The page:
Consumer Sentiment Rose 2.2% to 74.1 in August
Ann Arbor, MI, August 28, 2020-Consumer sentiment rose 2.2% to 74.1 in August, according to final results from the University of Michigan Survey of Consumers.
This represents a 17.5% decline year over year.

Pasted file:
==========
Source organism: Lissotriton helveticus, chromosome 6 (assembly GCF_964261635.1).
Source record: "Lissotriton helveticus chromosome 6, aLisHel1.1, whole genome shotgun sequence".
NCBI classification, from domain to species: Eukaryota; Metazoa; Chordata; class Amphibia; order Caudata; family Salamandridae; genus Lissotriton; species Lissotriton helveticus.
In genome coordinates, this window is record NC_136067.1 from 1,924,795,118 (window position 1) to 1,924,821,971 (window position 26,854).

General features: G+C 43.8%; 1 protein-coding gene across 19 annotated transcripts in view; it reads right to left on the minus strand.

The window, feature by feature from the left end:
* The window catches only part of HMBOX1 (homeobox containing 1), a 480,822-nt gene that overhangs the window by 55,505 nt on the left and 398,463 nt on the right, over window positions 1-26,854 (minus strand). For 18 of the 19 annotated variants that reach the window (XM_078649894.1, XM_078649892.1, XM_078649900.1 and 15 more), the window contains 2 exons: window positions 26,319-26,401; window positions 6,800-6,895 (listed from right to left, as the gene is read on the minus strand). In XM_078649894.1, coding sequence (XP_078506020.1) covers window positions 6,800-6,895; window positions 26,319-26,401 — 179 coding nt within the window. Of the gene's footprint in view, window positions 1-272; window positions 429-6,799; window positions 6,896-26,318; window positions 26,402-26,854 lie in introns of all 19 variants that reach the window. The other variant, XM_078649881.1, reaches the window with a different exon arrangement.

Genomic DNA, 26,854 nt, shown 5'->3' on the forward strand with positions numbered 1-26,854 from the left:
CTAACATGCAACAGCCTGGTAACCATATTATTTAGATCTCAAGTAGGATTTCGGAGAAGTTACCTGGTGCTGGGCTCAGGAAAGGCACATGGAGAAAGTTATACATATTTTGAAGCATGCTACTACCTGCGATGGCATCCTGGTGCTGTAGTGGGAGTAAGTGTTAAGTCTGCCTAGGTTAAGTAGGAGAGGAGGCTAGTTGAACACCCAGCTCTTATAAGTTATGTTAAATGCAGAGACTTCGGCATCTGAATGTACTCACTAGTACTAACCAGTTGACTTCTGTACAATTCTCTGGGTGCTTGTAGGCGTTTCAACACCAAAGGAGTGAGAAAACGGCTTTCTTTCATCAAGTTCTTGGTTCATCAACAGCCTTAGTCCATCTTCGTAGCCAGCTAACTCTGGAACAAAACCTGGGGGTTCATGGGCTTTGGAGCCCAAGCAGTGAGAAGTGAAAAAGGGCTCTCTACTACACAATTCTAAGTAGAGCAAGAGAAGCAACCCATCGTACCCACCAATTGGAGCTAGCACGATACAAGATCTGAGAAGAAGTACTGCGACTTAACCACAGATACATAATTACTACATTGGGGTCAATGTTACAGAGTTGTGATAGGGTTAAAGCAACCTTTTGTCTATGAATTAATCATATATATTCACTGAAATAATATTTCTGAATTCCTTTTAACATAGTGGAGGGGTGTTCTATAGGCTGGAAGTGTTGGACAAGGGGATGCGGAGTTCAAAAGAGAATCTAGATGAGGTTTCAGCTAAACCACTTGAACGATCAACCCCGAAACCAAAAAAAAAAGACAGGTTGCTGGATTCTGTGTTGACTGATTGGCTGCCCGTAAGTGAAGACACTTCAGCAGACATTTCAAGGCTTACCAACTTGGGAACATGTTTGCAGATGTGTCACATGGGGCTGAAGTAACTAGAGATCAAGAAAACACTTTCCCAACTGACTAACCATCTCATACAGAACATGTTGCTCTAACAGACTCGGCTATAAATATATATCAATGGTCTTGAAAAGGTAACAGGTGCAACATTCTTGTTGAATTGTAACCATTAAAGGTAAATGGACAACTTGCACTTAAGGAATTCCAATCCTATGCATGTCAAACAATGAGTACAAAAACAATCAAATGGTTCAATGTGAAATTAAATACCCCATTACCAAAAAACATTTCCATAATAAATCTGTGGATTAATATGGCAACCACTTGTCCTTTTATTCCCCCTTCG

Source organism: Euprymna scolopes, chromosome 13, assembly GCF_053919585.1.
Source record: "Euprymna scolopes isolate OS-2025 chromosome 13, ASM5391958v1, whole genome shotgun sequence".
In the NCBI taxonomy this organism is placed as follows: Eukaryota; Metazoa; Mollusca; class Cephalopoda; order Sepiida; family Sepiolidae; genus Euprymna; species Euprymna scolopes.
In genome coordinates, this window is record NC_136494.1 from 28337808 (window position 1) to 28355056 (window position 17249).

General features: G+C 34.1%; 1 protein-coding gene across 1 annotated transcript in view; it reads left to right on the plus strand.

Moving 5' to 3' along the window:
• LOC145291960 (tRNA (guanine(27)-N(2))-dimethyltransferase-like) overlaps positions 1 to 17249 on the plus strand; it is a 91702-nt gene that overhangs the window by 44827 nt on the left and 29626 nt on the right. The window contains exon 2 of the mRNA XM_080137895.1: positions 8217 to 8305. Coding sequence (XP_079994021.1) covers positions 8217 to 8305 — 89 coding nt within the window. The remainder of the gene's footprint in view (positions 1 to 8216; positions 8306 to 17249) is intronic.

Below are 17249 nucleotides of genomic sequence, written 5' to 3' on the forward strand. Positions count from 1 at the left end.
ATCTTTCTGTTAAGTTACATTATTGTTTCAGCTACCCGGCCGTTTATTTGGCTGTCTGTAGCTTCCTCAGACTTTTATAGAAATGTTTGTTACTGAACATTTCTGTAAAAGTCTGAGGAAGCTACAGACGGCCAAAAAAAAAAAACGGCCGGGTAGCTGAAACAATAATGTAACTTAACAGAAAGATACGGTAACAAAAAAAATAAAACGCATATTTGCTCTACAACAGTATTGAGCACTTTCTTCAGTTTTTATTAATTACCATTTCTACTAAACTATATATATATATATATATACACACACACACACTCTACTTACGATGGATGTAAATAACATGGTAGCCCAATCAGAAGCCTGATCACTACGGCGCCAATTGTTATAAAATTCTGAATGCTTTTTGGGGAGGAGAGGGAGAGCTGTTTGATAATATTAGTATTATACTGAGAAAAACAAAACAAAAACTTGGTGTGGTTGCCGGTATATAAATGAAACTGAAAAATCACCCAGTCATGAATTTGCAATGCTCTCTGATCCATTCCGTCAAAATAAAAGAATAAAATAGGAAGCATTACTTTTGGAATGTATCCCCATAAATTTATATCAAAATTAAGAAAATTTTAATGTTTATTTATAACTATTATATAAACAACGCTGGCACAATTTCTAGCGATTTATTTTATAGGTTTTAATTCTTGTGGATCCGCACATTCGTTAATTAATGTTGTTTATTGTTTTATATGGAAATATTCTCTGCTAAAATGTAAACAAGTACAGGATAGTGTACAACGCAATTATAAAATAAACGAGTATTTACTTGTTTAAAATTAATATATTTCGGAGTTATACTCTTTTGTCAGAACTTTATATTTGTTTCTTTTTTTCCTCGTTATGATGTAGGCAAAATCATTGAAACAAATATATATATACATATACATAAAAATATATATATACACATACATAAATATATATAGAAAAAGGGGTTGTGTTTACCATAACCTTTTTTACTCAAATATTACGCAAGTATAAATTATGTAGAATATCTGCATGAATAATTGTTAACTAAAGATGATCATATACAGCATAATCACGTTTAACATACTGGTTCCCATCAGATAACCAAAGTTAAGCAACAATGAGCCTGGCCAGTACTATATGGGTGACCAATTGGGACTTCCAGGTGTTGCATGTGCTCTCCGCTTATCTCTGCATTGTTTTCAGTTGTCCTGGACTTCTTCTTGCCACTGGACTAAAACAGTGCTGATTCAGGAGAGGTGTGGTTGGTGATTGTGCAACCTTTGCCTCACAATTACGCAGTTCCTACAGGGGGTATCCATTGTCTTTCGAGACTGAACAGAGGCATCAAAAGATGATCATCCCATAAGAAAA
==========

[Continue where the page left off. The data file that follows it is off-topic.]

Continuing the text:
“Consumer sentiment has remained trendless in the same depressed range it has traveled during the past five months,” says Survey of Consumers chief economist, Richard Curtin. “The August figure posted an insignificant gain of just +0.4 Index points above the April to July average. The small August gain reflected fewer concerns about the year-ahead outlook for the economy, although those prospects still remained half as favorable as six months ago. The pandemic has created distinctive consumer reactions to the economy (see the chart). Since the April shutdown of the economy, a sizable number of consumers thought conditions could hardly get any worse. The natural response was that economic conditions would improve given the absence of any negative economic causes for the recession. For example, while nine-in-ten consumers viewed the current state of the economy negatively in August, half of all consumers anticipated the economy would improve in the year ahead. Although half anticipates an improved economy, when asked to judge the performance of the economy, 62% judged that the overall conditions in the economy could be best described as unfavorable. Although strong gains in consumer spending from the 2nd quarter lows can be anticipated, those gains will significantly slow by year-end without some additional fiscal spending programs to diminish the hardships faced by unemployed workers, small businesses, as well as support for state and local governments.”